In which Dodger finds out what he never suspected
“Ever since you’ve joined our crew,” Feng said without turning about, “you both have repeatedly asked me how I know what I know and why I act so unusual at times. Well, time is the answer, you see.”
“What about time?” Dodger asked.
“I am out of it.”
Out of what? Boon asked from somewhere ahead of him. Thanks to the sunlight pouring through the windows, the spirit remained invisible, but Dodger could feel him lingering between himself and the cook.
“Out of time,” Feng said.
Dodger pushed through the quarters-cab door after the cook, wondering just what that meant.
You’re not that old, Boon said. You have plenty of time left.
Feng chuckled. “That is not exactly what I meant.”
“Out of time?” Dodger asked. “You mean you aren’t part of the normal course of things?”
“Very good, Mr. Dodger.”
Dodger thought he heard the spirit give a soft huff.
“And no, I’m not,” Feng said as he stepped through to the next quarters cab. “What I am about to show you will explain why. But first, I want you to know that I didn’t keep this from you because of a lack of trust. I know for a fact that I can trust you with my wallet, the keys to my house and the company of my youngest daughter. Trust was never the issue.”
You have a daughter? Boon asked.
“I was being figurative.”
Of course. Sorry.
“Then what was the reason for not showing us?” Dodger asked.
Feng ignored the question as he pushed open the door to the doc’s lab and passed through. In the low light of the windowless cab, Boon’s distinct outline came into view as he stepped inside. Dodger trailed behind.
Feng strode confidently through the laboratory, then paused outside of the door to his own cab, drew a deep breath and turned to face the pair of them. “Secondly, I want you both to know it also had nothing to do with smarts. What I am about to share with you will seem both logically and scientifically impossible. But we all know that our mutual host doesn’t know the meaning of that word.”
Boon furrowed his brow. “Is this going to be something really hard to understand? Because I’m not as clever as Mr. Dodger here, and certainly not as smart as you.”
“It will be hard to comprehend, but not in the way you expect. It is … let’s just say that you will have to take some of it on faith. As for the rest, you will just have to believe what I am telling you.”
“What’s the difference?” Dodger asked.
Feng grinned and nodded. “I’m sure you will figure it out. Come now. Let me show you.” He made a few motions over the prayers attached to his door—the same prayers that had kept the spirit from entering in the past—then opened the door to his cab and welcomed them into the kitchen car.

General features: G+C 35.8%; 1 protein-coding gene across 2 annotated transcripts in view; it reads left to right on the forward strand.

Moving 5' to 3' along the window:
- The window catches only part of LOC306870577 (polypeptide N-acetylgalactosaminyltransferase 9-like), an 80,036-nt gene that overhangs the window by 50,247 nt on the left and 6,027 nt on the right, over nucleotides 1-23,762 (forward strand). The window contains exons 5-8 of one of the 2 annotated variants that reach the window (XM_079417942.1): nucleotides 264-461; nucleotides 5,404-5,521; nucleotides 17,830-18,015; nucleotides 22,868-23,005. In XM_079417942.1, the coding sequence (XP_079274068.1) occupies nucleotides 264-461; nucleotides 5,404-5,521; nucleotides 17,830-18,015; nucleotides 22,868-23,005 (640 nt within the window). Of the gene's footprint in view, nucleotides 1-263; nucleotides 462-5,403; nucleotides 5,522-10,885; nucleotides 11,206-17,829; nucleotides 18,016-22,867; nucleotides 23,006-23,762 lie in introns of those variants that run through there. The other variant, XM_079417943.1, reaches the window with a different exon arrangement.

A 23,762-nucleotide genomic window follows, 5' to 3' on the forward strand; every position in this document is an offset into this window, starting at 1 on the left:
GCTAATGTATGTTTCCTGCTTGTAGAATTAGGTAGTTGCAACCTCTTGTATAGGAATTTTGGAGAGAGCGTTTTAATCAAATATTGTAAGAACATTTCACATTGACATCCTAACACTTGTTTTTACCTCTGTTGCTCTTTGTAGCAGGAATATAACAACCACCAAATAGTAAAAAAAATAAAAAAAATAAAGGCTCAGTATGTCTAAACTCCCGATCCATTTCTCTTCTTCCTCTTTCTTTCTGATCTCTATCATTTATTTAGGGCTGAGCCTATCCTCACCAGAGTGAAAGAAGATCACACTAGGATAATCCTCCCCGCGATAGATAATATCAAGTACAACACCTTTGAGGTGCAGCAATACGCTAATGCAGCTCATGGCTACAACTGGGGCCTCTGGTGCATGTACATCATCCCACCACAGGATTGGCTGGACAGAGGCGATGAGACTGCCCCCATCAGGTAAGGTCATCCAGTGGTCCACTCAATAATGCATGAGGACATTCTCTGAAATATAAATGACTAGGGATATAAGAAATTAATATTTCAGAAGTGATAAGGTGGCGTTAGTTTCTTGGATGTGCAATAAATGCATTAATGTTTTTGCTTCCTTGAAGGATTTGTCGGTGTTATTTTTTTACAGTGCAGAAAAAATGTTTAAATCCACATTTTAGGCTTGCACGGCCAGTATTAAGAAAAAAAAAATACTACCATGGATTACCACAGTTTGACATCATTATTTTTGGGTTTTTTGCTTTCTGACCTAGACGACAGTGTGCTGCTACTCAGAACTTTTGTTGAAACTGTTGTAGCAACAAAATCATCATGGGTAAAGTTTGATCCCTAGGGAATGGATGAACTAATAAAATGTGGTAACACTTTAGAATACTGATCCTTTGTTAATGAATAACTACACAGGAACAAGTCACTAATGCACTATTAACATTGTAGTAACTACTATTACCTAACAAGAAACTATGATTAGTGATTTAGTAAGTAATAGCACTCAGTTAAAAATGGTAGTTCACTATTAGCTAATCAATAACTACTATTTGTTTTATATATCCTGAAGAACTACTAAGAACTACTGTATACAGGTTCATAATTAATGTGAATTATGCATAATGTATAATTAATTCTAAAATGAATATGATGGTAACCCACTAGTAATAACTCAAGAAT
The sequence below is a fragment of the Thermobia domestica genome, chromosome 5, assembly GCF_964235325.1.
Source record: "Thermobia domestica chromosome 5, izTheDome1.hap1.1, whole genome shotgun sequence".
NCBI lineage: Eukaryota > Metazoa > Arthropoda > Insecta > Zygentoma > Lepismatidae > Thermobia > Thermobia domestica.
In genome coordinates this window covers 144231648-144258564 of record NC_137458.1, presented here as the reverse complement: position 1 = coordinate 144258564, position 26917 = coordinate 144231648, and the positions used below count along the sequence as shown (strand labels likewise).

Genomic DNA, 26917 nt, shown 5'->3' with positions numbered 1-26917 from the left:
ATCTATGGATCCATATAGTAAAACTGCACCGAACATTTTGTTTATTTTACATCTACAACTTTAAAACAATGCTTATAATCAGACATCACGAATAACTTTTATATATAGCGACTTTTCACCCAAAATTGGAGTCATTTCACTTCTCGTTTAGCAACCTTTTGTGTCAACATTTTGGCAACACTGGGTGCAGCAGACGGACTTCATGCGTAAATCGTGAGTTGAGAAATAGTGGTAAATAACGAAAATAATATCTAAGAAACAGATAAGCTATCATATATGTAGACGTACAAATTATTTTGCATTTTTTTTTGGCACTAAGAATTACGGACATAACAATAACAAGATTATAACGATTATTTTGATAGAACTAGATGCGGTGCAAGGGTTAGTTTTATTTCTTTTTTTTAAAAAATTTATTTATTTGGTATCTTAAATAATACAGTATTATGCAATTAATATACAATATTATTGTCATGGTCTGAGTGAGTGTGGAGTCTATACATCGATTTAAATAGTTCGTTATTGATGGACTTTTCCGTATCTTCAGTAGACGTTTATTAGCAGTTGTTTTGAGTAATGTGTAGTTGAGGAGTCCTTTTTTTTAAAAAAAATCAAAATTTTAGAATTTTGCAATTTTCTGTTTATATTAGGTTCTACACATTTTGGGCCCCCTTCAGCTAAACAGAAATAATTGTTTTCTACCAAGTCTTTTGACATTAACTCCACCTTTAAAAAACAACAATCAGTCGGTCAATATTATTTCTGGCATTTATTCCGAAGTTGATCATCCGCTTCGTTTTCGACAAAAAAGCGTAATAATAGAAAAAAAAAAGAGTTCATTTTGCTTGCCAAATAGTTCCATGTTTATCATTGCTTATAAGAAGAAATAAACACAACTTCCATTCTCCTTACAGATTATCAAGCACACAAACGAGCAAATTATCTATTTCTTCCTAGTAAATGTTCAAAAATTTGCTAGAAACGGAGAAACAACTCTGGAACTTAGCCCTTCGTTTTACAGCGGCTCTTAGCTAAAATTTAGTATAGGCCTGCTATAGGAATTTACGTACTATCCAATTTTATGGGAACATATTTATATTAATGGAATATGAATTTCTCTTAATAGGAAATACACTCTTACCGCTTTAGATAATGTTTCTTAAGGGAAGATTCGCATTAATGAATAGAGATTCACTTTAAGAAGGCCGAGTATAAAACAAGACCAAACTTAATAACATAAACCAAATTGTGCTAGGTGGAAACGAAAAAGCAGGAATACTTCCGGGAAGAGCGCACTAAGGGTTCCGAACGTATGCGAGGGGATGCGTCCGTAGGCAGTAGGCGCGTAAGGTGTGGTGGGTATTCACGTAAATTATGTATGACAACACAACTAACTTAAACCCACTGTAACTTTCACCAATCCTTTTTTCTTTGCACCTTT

Only it wasn’t just a kitchen car. Sure, one half was a kitchen of sorts, complete with a potbellied stove, a sink, two long counters, lots of cabinets and an oversized icebox. Though where the cook got a regular supply of ice, Dodger couldn’t imagine. Perhaps from the same place he got his livermush? Pots and pans hung from a plethora of hooks, occasionally tapping against one another with the rhythm of the moving train.
The left half of the cab consisted of a comfortable living quarters decorated with a distinct Asian flair. A neatly made bunk rested against the wall, made up in silk cushions and furry blankets. At the foot and head of the bunk, there sat a matching pair of bamboo tables, each with its own wicker chair. All of the furniture and coverings boasted various oriental designs, rich with cultural and historical symbolism. About the place lay a number of things Dodger didn’t recognize, strange contraptions no doubt created by the doc to either entertain the cook or ease his lifestyle. Dodger made a mental note of each one, squirreling away the need to know what they were for a later date.
“Here she is,” Feng said, coming to a rest at the back of the cab.
At first glance, there appeared to be an ornate wooden door, but the longer Dodger looked at it, the more he realized there was a lot more to the thing than just a fancy style. For starters, on either side of the frame rested a set of matching contraptions—a pair of waist-high metal pedestals around which twisted a bundle of copper wire as thick as Dodger’s forearm. Each pedestal was topped by a silver orb the size of a man’s head. The gadgets were attached to the door via a series of branching wires, as if the pedestals had reached out and fused themselves to the door of their own accord. Another set of wires led to a metal box hanging from the wall beside the door. Scroll work adorned the door, the mechanisms and the wall around it. An ancient proverb was painted above the door, arching across in a flourish of script.
Guang yin si jian.